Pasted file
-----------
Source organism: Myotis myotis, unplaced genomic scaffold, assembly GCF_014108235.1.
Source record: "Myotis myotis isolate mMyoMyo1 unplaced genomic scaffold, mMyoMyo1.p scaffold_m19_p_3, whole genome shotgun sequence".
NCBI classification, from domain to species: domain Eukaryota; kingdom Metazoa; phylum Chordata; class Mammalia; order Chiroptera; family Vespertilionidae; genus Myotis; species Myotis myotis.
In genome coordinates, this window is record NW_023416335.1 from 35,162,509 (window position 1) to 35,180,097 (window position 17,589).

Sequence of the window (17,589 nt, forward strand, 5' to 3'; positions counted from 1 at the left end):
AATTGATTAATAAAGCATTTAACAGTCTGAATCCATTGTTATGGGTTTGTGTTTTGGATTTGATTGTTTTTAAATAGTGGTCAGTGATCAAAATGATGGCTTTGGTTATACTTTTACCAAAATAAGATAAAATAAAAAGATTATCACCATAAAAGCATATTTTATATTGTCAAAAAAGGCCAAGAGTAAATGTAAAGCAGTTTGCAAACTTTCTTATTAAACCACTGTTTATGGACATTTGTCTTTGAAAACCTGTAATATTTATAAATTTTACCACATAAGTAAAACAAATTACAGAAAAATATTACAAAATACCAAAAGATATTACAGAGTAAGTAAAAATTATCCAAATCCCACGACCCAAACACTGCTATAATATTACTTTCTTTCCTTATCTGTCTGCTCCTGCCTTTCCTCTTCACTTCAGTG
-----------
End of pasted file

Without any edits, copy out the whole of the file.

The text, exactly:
Source organism: Myotis myotis, unplaced genomic scaffold, assembly GCF_014108235.1.
Source record: "Myotis myotis isolate mMyoMyo1 unplaced genomic scaffold, mMyoMyo1.p scaffold_m19_p_3, whole genome shotgun sequence".
NCBI classification, from domain to species: domain Eukaryota; kingdom Metazoa; phylum Chordata; class Mammalia; order Chiroptera; family Vespertilionidae; genus Myotis; species Myotis myotis.
In genome coordinates, this window is record NW_023416335.1 from 35,162,509 (window position 1) to 35,180,097 (window position 17,589).

Sequence of the window (17,589 nt, forward strand, 5' to 3'; positions counted from 1 at the left end):
AATTGATTAATAAAGCATTTAACAGTCTGAATCCATTGTTATGGGTTTGTGTTTTGGATTTGATTGTTTTTAAATAGTGGTCAGTGATCAAAATGATGGCTTTGGTTATACTTTTACCAAAATAAGATAAAATAAAAAGATTATCACCATAAAAGCATATTTTATATTGTCAAAAAAGGCCAAGAGTAAATGTAAAGCAGTTTGCAAACTTTCTTATTAAACCACTGTTTATGGACATTTGTCTTTGAAAACCTGTAATATTTATAAATTTTACCACATAAGTAAAACAAATTACAGAAAAATATTACAAAATACCAAAAGATATTACAGAGTAAGTAAAAATTATCCAAATCCCACGACCCAAACACTGCTATAATATTACTTTCTTTCCTTATCTGTCTGCTCCTGCCTTTCCTCTTCACTTCAGTG